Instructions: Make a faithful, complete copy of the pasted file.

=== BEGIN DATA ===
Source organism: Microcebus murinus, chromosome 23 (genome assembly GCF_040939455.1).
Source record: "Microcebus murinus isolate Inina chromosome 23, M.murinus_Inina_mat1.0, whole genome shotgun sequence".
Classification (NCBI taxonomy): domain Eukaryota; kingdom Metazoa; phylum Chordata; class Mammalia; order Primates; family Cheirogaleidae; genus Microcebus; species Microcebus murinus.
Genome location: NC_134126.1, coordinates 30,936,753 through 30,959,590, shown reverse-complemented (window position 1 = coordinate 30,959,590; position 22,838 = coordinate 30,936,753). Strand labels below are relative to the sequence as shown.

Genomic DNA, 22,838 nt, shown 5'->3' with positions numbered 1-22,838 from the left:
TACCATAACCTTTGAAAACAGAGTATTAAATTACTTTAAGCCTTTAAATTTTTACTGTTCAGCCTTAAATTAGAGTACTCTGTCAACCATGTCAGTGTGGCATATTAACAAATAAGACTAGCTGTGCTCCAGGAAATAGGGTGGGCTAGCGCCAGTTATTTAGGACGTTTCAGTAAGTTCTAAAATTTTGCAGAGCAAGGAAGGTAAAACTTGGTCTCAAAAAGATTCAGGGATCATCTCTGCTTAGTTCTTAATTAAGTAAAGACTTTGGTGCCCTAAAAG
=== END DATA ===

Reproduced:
Source organism: Microcebus murinus, chromosome 23 (genome assembly GCF_040939455.1).
Source record: "Microcebus murinus isolate Inina chromosome 23, M.murinus_Inina_mat1.0, whole genome shotgun sequence".
Classification (NCBI taxonomy): domain Eukaryota; kingdom Metazoa; phylum Chordata; class Mammalia; order Primates; family Cheirogaleidae; genus Microcebus; species Microcebus murinus.
Genome location: NC_134126.1, coordinates 30,936,753 through 30,959,590, shown reverse-complemented (window position 1 = coordinate 30,959,590; position 22,838 = coordinate 30,936,753). Strand labels below are relative to the sequence as shown.

Genomic DNA, 22,838 nt, shown 5'->3' with positions numbered 1-22,838 from the left:
TACCATAACCTTTGAAAACAGAGTATTAAATTACTTTAAGCCTTTAAATTTTTACTGTTCAGCCTTAAATTAGAGTACTCTGTCAACCATGTCAGTGTGGCATATTAACAAATAAGACTAGCTGTGCTCCAGGAAATAGGGTGGGCTAGCGCCAGTTATTTAGGACGTTTCAGTAAGTTCTAAAATTTTGCAGAGCAAGGAAGGTAAAACTTGGTCTCAAAAAGATTCAGGGATCATCTCTGCTTAGTTCTTAATTAAGTAAAGACTTTGGTGCCCTAAAAG